Coupeville kitchen opens portal to the past

Rebecca Olson / Whidbey News-Times Gaye Santos’ home features French-inspired items like the stove at right and the pot rack in the background. When researching the sea captain who built the home, she discovered that he often traveled to France and Santos paid tribute to this part of his life to enhance her kitchen.   - Rebecca Olson / Whidbey News-Times
Rebecca Olson / Whidbey News-Times Gaye Santos’ home features French-inspired items like the stove at right and the pot rack in the background. When researching the sea captain who built the home, she discovered that he often traveled to France and Santos paid tribute to this part of his life to enhance her kitchen.
— image credit: Rebecca Olson / Whidbey News-Times

The first step into Gaye Santos’ Coupeville home is a big one, taking visitors back in time to 1859 to a log home, chinking visible between the whitewashed logs inside and Penn Cove sparkling outside the wavy glass windows.

By using the materials of the 1800s to restore the former sea captain’s home, everything about the house is authentic. Visitors can see for themselves when the home is featured on the American Association of University Women’s Dream Kitchen Tour from 10 a.m. to 4 p.m. Saturday, Aug. 25.

Tickets to the Kitchen Tour cost $15 and offer visits to six Central Whidbey homes. The tour is AAUW’s major fundraiser and benefits annual AAUW scholarships, including four scholarships to graduating seniors from each Whidbey high school and the Whidbey Island campus of Skagit Valley College, two scholarships for advanced studies in the arts and one leadership conference scholarship to a Skagit Valley College freshman.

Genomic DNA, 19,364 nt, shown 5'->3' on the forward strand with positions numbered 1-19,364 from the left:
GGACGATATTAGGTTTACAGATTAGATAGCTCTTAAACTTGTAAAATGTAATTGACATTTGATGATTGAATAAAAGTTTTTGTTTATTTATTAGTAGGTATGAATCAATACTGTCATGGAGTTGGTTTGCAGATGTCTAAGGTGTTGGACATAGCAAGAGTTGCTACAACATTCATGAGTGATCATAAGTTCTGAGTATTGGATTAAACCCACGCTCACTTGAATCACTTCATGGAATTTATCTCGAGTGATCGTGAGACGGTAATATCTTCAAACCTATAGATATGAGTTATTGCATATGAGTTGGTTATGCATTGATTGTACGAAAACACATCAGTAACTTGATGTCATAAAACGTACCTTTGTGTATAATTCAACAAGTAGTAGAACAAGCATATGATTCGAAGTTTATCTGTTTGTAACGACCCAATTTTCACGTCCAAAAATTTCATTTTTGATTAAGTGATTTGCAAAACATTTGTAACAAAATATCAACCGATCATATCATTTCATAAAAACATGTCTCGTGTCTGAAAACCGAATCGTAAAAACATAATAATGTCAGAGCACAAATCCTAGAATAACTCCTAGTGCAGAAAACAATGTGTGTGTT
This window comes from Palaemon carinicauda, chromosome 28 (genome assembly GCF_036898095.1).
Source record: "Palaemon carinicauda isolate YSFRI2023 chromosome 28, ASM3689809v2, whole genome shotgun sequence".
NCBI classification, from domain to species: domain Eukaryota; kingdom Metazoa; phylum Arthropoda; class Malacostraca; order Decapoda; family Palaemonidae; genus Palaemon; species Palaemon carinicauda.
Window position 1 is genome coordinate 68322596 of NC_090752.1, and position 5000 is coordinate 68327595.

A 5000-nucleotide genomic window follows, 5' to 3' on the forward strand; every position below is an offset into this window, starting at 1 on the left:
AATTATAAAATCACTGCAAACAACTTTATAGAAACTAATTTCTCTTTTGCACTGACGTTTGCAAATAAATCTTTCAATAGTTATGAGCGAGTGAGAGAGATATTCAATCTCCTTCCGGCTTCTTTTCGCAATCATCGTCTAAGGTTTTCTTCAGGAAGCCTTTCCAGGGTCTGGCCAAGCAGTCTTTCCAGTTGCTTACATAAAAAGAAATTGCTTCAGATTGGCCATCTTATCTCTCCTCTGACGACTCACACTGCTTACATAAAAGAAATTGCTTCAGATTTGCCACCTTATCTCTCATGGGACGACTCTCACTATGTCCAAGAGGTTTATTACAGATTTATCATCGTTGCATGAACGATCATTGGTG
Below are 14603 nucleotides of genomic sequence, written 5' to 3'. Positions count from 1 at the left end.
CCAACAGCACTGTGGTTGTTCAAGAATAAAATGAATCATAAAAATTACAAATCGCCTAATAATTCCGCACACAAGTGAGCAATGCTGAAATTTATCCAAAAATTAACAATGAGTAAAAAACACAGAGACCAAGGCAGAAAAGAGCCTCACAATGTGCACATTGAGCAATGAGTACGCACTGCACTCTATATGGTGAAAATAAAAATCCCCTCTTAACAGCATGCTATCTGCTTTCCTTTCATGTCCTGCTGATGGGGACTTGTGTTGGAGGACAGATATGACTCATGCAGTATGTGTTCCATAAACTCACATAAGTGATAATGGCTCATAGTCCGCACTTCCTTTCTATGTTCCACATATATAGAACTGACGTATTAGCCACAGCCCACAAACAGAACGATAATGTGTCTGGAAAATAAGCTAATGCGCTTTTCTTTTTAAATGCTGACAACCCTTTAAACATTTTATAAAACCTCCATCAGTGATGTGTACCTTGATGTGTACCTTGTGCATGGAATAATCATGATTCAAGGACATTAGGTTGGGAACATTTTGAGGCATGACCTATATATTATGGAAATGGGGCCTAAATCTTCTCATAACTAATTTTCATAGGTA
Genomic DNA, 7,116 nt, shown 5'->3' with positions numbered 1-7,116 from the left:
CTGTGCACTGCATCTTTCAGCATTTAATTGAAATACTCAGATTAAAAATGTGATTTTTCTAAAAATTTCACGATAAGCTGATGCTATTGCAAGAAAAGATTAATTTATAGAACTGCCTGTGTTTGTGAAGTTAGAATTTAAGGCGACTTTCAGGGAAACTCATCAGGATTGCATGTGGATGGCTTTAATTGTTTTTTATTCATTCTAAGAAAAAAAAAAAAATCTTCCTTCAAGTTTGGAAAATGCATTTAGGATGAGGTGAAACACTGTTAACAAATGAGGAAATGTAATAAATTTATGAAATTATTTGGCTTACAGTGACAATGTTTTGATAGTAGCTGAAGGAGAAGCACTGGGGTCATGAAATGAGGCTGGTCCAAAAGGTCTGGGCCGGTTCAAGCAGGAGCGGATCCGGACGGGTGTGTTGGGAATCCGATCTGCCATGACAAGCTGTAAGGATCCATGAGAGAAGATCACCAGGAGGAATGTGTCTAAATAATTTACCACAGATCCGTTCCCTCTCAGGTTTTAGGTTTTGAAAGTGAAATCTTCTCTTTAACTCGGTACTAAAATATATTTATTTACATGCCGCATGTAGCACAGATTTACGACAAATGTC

Aside from the breathtaking restoration of the home, Santos’ home is unique because it features two kitchens: the 2012 kitchen and the 1859 kitchen.

The 1859 kitchen is the original kitchen of the home: a rock fireplace built by Chief Snakelum. An antique rotisserie hangs in front of the fire, often with an herb-stuffed chicken rotating before the flames. Santos winds the rotisserie with a key and it swivels the chicken, cooking it in about an hour, Santos said.

The 2012 kitchen is a dream itself, adhering to history but decked out with state-of-the art appliances. Not a splinter of plywood can be found in the home. Since kitchens didn’t have upper cupboards in the 1800s, a long shelf runs along the wall, holding blue and white Transferware, decorated dishes made circa 1800. Santos’ collection of rolling pins — including a patterned one for making pasta — reside on honed soapstone countertops above the French stove. A French-inspired pot rack sorts pots by size in an elongated triangular rack. A farm sink and candlelight chandelier complete the scene.

At first glance, a refrigerator and freezer don’t appear present in the kitchen. But that’s Santos’ favorite part of the kitchen. The refrigerator and freezer are located in four under-counter, wood-fronted drawers, retaining the integrity of the period.

“I love to cook. I designed it to be functional as well as decorative,” said Santos, who owns 90 cookbooks and is a huge fan of Julia Child. She volunteers to cook fancy salmon dinners as auction items for the Boys and Girls and Soroptimist clubs.